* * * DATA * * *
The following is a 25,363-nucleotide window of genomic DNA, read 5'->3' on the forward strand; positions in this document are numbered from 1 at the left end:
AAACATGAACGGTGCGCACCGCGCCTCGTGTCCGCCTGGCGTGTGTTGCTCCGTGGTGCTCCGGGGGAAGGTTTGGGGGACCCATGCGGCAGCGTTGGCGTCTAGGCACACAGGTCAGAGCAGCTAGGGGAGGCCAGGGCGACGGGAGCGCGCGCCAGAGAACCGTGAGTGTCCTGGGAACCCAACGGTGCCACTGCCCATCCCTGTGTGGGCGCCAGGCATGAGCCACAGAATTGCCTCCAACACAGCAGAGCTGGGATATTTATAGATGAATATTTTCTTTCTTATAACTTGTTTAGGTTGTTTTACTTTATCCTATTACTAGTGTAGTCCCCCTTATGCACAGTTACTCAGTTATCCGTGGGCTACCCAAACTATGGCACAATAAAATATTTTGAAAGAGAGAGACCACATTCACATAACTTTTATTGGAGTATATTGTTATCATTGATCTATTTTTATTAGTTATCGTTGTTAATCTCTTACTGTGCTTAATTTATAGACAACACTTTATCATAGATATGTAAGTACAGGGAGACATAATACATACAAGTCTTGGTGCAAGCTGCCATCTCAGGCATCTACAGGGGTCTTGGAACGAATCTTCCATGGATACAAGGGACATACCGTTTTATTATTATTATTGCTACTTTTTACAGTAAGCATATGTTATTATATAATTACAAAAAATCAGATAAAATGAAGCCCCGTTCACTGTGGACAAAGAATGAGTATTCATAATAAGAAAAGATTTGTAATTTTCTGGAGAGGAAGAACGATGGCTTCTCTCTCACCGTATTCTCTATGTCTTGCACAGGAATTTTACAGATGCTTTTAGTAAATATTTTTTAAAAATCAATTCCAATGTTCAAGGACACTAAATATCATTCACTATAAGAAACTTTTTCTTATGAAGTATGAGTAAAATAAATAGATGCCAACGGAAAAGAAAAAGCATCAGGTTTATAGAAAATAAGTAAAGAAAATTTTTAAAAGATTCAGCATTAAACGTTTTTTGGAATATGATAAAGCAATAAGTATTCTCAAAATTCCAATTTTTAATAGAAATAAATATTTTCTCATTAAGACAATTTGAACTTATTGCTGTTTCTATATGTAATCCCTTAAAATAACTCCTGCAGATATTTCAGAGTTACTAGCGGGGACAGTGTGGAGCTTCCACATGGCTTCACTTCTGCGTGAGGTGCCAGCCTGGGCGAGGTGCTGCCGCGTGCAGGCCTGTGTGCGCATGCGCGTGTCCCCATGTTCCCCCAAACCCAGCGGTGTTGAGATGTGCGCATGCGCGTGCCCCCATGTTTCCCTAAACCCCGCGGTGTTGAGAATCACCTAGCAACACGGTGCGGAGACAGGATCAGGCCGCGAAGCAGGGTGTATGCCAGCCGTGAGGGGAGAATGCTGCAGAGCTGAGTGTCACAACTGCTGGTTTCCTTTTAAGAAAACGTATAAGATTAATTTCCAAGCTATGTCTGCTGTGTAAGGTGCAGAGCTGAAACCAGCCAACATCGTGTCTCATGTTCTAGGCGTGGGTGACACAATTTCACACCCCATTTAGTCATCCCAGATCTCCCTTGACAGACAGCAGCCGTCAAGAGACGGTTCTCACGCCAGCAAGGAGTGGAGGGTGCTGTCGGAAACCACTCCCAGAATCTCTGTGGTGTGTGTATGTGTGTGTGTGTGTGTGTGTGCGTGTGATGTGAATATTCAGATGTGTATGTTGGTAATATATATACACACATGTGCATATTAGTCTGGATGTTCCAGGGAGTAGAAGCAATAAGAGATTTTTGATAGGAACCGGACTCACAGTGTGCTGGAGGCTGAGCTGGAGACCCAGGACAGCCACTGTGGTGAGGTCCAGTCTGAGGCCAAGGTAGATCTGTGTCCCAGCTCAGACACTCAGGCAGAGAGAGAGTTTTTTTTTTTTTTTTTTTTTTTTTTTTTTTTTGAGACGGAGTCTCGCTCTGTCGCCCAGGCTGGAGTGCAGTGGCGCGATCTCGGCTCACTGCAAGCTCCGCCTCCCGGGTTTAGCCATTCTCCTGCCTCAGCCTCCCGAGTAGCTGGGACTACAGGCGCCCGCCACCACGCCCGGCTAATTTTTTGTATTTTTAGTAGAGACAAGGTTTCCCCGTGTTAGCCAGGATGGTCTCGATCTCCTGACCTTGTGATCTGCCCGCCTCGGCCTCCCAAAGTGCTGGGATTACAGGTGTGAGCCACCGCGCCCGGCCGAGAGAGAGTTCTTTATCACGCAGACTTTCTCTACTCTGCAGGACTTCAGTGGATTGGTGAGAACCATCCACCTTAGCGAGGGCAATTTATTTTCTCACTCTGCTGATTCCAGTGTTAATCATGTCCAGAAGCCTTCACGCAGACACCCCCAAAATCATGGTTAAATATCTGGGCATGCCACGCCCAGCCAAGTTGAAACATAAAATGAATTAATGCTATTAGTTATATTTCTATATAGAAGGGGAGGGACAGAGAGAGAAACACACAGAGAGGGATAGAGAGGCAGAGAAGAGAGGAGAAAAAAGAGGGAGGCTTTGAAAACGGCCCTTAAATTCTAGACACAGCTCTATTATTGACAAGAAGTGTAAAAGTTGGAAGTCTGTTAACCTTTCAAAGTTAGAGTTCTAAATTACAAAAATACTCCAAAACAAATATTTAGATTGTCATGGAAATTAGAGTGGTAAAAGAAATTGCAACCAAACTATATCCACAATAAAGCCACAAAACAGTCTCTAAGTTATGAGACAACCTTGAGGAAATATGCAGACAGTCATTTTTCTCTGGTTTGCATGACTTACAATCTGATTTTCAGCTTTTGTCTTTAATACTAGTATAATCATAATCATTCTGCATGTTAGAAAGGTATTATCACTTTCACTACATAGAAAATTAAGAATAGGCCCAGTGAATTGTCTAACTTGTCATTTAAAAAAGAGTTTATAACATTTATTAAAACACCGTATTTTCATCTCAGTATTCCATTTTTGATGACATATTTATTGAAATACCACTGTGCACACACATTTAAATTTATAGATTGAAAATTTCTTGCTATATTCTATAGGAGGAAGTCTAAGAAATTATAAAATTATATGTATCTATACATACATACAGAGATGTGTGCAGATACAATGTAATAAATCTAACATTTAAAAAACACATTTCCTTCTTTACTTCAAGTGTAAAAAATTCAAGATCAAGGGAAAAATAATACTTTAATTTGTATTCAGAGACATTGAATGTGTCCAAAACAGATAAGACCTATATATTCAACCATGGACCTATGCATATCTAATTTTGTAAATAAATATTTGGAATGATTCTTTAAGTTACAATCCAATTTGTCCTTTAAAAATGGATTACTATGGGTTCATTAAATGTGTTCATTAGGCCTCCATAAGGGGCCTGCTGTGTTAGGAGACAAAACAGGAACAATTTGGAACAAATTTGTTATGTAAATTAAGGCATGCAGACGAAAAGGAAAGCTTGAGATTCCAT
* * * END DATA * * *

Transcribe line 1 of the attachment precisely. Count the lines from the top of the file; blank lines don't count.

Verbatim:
The following is a 25,363-nucleotide window of genomic DNA, read 5'->3' on the forward strand; positions in this document are numbered from 1 at the left end: